JOHANNESBURG (miningweekly.com) – Standard Bank says it is at the ready to support renewable energy and infrastructure projects.
The bank, which this week delivered record 37%-higher headline 2022 earnings of R34.2-billion and paid the highest dividend in its 161-year history, expresses the view that meaningful structural reform and an improvement in the electricity supply in South Africa could lift confidence and accelerate economic growth, job creation and social upliftment.
The bank, headed by CEO Sim Tshabalala, says its 2023 balance sheet growth – particularly from renewables and infrastructure, combined with higher average interest rates – should support low-teen net interest income growth year on year.
The Gauteng provincial government reports that at least 1 500 ha of the land that precious and green metals mining company Sibanye-Stillwater has donated to it are earmarked for the development of a solar power farm to ease Gauteng’s energy crisis.
The process of allocating land parcels to independent power producers will be completed in March, Business Day quotes Gauteng Finance MEC Jacob Mamabolo as saying.
The solar farm will reportedly benefit from R1.2-billion in seed capital set aside by the provincial government to fund projects that are shovel-ready and can contribute to ending loadshedding in the province.
On the horizon is engagement with local authorities to receive the solar power generated.
Renewables are described by Scatec sub-Saharan Africa VP Jan Fourie as presenting the optimal solution to South Africa’s energy woes, with the urgency of the situation calling for increased private sector investment to fast-track the Department of Mineral and Energy Resources’ Integrated Resource Plan and accelerate economic recovery.
After reaching financial close in July 2022, Scatec started construction of the three Kenhardt projects totalling 540 MW solar and 225 MW/1 140 MWh battery storage. Kenhardt is a small town in the Northern Cape, about 120 km from Upington.
Fourie sees widespread investment in renewables being driven by strong tailwinds and offering businesses far more than a safety net against loadshedding.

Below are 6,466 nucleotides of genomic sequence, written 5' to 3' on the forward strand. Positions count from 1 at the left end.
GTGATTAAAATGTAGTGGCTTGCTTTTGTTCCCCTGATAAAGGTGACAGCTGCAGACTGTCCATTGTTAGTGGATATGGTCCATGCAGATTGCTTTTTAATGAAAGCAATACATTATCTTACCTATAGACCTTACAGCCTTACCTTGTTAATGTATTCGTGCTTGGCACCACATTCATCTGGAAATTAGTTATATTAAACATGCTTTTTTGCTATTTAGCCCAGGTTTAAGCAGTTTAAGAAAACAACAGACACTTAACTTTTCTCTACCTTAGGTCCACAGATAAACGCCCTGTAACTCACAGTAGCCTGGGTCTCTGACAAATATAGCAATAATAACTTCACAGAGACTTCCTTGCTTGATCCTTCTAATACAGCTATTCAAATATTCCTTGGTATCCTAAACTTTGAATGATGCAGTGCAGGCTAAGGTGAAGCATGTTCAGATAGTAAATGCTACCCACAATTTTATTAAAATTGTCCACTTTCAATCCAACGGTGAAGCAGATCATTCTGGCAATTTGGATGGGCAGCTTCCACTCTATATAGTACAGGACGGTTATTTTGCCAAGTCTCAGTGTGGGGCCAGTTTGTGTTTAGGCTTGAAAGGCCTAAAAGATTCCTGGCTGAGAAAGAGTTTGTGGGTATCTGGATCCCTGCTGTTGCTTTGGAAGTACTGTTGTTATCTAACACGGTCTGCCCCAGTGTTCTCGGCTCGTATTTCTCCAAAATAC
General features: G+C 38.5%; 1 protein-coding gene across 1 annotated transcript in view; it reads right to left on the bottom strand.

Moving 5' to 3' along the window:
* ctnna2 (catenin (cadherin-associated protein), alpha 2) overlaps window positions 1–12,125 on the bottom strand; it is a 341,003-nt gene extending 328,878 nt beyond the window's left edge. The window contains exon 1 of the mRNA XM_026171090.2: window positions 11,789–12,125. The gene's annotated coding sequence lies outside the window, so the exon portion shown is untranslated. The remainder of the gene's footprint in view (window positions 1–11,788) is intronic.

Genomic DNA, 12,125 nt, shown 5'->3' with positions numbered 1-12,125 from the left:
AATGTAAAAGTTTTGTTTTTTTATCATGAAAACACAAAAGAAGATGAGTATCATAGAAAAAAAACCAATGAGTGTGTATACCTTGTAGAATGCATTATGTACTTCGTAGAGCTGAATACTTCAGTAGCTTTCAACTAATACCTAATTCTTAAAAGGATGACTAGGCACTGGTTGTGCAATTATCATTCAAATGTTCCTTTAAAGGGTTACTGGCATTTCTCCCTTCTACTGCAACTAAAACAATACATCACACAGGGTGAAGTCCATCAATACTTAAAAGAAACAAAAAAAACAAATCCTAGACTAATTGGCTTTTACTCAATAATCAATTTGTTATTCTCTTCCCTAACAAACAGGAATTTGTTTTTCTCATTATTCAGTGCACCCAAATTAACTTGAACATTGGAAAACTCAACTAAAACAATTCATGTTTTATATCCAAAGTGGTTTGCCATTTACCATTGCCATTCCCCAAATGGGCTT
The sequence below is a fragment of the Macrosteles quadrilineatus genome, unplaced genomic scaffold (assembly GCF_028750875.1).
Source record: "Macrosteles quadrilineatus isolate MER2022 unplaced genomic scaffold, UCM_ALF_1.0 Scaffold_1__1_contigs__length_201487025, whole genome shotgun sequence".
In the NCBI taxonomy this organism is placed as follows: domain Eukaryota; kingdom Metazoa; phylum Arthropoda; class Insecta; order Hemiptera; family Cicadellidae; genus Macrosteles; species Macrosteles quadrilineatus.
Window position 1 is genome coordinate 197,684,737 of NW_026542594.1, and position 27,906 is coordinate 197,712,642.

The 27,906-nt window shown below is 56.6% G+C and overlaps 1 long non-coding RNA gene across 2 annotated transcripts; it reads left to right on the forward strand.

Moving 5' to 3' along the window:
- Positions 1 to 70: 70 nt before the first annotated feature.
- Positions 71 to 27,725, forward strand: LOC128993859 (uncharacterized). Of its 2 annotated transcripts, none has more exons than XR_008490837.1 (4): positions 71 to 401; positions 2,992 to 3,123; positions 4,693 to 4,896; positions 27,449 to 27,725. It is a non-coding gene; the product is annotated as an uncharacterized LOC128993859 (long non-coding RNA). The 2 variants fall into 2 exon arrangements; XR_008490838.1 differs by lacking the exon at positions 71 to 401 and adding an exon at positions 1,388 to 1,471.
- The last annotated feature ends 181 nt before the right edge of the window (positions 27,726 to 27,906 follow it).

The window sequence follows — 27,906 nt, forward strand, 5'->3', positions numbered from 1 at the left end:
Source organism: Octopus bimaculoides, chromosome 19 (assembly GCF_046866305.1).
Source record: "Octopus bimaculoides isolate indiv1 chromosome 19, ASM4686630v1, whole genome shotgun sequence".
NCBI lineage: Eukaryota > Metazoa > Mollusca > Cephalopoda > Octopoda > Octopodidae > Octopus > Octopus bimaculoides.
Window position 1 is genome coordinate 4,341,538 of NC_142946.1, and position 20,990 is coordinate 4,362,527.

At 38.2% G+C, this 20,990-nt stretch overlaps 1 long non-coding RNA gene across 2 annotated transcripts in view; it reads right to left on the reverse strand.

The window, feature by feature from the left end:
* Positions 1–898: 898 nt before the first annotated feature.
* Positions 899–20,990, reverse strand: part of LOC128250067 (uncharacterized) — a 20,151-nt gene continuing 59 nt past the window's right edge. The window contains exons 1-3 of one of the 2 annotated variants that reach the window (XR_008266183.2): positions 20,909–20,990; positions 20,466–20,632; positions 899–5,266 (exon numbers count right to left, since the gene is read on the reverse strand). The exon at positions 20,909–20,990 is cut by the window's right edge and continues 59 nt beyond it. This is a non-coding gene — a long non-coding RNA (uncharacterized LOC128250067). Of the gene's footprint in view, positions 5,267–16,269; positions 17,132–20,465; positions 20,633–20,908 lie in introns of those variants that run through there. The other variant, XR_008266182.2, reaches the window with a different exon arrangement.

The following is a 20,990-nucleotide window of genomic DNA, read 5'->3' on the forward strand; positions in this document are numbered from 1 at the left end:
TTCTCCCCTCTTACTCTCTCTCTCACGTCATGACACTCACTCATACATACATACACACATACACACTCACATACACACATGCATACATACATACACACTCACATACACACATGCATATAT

“Embracing renewables is a key component of many successful businesses’ corporate social responsibility strategies, and tends to herald strengthened stakeholder relations, including with the local community, customers and employees,” he says, adding that new energy wheeling legislation and power purchase agreements are alleviating energy-mix pressures.
Harnessing South Africa’s abundant sun and wind resources could, he emphasises, hold the key to future-proofing this country’s energy sector.
Fourie urges the private sector to shift gears in staking their claim in a cleaner, more sustainable future through significant renewables buy-in.
South Africa’s mining industry is leading the move by the private sector into renewables. The mining industry has 89 energy projects by 29 companies for 6.5 GW of renewable electricity at a project value exceeding R100-billion, Minerals Council South Africa states in its latest Facts and Figures Pocketbook 2022.
Renewable energy’s big plus is that its sunlight and wind sources are constantly being replenished.
Global investments in energy transition technologies – including energy efficiency technologies – reached $1.3-trillion in 2022, a report published by the International Renewable Energy Agency (Irena) and Climate Policy Initiative shows.
This figure was a new record high, up 19% from 2021 investment levels and 50% higher compared with investment levels before the pandemic in 2019.
Although global investments in renewable energy reached a record high of $500-billion in 2022, this figure still represents less than 40% of the average investments needed each year between 2021 and 2030, according to Irena’s 1.5 ºC scenario.
Investments are also not on track to achieve the goals set under the 2030 Agenda for Sustainable Development, the report notes.
Quoting independent sources such as Climate Action Tracker, Anglo American CEO Duncan Wanblad last month warned that the world is on a trajectory to reach 2.7 °C of warming above pre-industrial levels, a long way mathematically from the 1.5 °C that is required by the Paris Agreement.
Global warming and its accompanying negative effects on the environment have been the motivating force behind the move to renewable sources of energy.